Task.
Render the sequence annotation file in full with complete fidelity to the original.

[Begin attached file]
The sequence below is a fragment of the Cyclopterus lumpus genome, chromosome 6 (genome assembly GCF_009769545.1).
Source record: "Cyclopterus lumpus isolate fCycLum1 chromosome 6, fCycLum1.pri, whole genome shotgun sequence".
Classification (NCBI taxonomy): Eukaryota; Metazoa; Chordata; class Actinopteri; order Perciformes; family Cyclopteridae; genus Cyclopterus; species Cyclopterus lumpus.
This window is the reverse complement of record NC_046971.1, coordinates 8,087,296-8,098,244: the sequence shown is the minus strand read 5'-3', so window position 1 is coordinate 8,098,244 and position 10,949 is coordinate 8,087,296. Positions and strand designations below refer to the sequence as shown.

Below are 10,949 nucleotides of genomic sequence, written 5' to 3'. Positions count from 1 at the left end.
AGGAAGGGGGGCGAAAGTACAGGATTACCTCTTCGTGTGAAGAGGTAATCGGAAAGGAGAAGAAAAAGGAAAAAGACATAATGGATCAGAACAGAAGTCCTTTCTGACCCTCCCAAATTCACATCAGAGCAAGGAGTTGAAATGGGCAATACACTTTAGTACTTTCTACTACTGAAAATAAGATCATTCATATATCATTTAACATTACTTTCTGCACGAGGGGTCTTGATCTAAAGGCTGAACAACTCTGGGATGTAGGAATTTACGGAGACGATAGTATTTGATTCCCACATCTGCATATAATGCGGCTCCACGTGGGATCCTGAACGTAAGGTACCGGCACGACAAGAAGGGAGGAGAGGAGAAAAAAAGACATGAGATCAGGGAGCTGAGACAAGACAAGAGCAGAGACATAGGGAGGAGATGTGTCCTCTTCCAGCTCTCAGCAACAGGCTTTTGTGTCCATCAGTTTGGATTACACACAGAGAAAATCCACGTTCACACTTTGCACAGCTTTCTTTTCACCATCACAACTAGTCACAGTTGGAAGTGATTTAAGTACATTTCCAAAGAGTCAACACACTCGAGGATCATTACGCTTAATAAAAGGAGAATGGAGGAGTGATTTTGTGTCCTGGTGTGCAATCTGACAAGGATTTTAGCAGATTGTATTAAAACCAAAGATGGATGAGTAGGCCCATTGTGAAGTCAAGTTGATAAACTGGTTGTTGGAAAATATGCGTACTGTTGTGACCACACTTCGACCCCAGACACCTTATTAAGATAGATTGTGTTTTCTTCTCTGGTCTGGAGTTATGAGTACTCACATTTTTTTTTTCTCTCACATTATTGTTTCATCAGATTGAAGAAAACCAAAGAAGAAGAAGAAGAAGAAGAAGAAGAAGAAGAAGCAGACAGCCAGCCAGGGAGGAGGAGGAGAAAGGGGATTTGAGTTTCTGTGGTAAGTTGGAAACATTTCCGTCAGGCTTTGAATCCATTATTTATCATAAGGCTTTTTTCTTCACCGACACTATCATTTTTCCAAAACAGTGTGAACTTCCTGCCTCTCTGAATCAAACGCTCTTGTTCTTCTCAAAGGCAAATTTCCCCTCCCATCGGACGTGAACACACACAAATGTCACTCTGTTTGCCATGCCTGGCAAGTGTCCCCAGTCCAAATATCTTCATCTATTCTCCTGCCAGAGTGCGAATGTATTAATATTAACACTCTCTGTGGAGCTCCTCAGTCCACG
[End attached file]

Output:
The sequence below is a fragment of the Cyclopterus lumpus genome, chromosome 6 (genome assembly GCF_009769545.1).
Source record: "Cyclopterus lumpus isolate fCycLum1 chromosome 6, fCycLum1.pri, whole genome shotgun sequence".
Classification (NCBI taxonomy): Eukaryota; Metazoa; Chordata; class Actinopteri; order Perciformes; family Cyclopteridae; genus Cyclopterus; species Cyclopterus lumpus.
This window is the reverse complement of record NC_046971.1, coordinates 8,087,296-8,098,244: the sequence shown is the minus strand read 5'-3', so window position 1 is coordinate 8,098,244 and position 10,949 is coordinate 8,087,296. Positions and strand designations below refer to the sequence as shown.

Below are 10,949 nucleotides of genomic sequence, written 5' to 3'. Positions count from 1 at the left end.
AGGAAGGGGGGCGAAAGTACAGGATTACCTCTTCGTGTGAAGAGGTAATCGGAAAGGAGAAGAAAAAGGAAAAAGACATAATGGATCAGAACAGAAGTCCTTTCTGACCCTCCCAAATTCACATCAGAGCAAGGAGTTGAAATGGGCAATACACTTTAGTACTTTCTACTACTGAAAATAAGATCATTCATATATCATTTAACATTACTTTCTGCACGAGGGGTCTTGATCTAAAGGCTGAACAACTCTGGGATGTAGGAATTTACGGAGACGATAGTATTTGATTCCCACATCTGCATATAATGCGGCTCCACGTGGGATCCTGAACGTAAGGTACCGGCACGACAAGAAGGGAGGAGAGGAGAAAAAAAGACATGAGATCAGGGAGCTGAGACAAGACAAGAGCAGAGACATAGGGAGGAGATGTGTCCTCTTCCAGCTCTCAGCAACAGGCTTTTGTGTCCATCAGTTTGGATTACACACAGAGAAAATCCACGTTCACACTTTGCACAGCTTTCTTTTCACCATCACAACTAGTCACAGTTGGAAGTGATTTAAGTACATTTCCAAAGAGTCAACACACTCGAGGATCATTACGCTTAATAAAAGGAGAATGGAGGAGTGATTTTGTGTCCTGGTGTGCAATCTGACAAGGATTTTAGCAGATTGTATTAAAACCAAAGATGGATGAGTAGGCCCATTGTGAAGTCAAGTTGATAAACTGGTTGTTGGAAAATATGCGTACTGTTGTGACCACACTTCGACCCCAGACACCTTATTAAGATAGATTGTGTTTTCTTCTCTGGTCTGGAGTTATGAGTACTCACATTTTTTTTTTCTCTCACATTATTGTTTCATCAGATTGAAGAAAACCAAAGAAGAAGAAGAAGAAGAAGAAGAAGAAGAAGAAGCAGACAGCCAGCCAGGGAGGAGGAGGAGAAAGGGGATTTGAGTTTCTGTGGTAAGTTGGAAACATTTCCGTCAGGCTTTGAATCCATTATTTATCATAAGGCTTTTTTCTTCACCGACACTATCATTTTTCCAAAACAGTGTGAACTTCCTGCCTCTCTGAATCAAACGCTCTTGTTCTTCTCAAAGGCAAATTTCCCCTCCCATCGGACGTGAACACACACAAATGTCACTCTGTTTGCCATGCCTGGCAAGTGTCCCCAGTCCAAATATCTTCATCTATTCTCCTGCCAGAGTGCGAATGTATTAATATTAACACTCTCTGTGGAGCTCCTCAGTCCACG